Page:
Patients with a single illness who are taking many drugs have an increased risk of being admitted to hospital, but for patients with multiple conditions, taking many medicines is now associated with a near-normal risk of admission, according to new research findings.

“The commonly-held assumption that polypharmacy is always hazardous and represents poor care is misleading. Our work shows that we need more sophisticated approaches to assessing the appropriateness of each patient’s set of medicines,” says lead author Dr Rupert Payne, of the Cambridge Centre for Health Services research.

Reporting their findings in the British Journal of Clinical Pharmacology, the authors point out that polypharmacy is becoming increasingly common, partly because there are more elderly people now and also because of the increasing numbers of patients being diagnosed with multiple health conditions.

Working with colleagues in Nottingham and Glasgow, Dr Payne analysed Scottish NHS primary care data for 180,815 adults with long-term medical conditions. They identified the numbers of regular medications each person was taking and linked this to whether or not the person was admitted to hospital in the following year.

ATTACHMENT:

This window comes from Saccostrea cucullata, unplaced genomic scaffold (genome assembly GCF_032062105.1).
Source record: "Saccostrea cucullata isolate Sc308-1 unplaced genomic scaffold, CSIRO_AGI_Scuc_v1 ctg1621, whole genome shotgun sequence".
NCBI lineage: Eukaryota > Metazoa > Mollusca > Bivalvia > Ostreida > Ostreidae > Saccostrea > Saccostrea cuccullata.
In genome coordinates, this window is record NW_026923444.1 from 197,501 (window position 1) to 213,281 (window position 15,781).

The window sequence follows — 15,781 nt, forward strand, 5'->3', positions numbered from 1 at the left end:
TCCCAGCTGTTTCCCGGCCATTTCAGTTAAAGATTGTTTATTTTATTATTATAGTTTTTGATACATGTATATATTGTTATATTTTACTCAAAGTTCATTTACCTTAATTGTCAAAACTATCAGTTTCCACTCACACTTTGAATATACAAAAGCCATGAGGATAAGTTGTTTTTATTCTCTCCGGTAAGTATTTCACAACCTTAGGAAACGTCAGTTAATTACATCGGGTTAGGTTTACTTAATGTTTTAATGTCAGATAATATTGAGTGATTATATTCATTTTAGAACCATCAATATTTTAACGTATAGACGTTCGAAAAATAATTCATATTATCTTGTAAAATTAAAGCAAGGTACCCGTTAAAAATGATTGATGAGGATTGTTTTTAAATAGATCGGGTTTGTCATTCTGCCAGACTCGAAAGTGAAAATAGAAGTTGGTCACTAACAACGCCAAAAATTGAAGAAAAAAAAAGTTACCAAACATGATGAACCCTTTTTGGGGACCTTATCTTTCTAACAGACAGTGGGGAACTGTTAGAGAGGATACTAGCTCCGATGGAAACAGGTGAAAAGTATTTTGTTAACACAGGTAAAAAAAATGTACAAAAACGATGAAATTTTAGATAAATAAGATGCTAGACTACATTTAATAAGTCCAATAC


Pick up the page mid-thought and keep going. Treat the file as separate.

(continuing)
This work revealed that, for patients with only a single medical condition, taking 10 or more medications was associated with a more than three-fold increase in the chance of having an unplanned hospitalisation, compared to patients who took only one to three medications.

However, they also found that patients with six or more medical conditions who used 10 or more medications increased their chance of a hospital admission only 1.5 times compared to the group taking one to three medicines.

Discussing the study findings, Dr Payne says that they are highly relevant to the development and assessment of prescribing skills in general practice, where the majority of long-term clinical care is undertaken and where doctors often prescribe drugs for long periods of time.

“It is particularly important at times when doctors are caring for older patients and those with multiple medical conditions in whom multiple medications are often used,” he adds.

Dr Payne also says that previous studies have missed the different effect that polypharmacy has in different people because they have used “overly-simplistic” approaches when looking at the effect of taking many drugs at once.

The new study demonstrates the need for “more sophisticated and nuanced” approaches when measuring the impact of polypharmacy in future clinical research, he adds.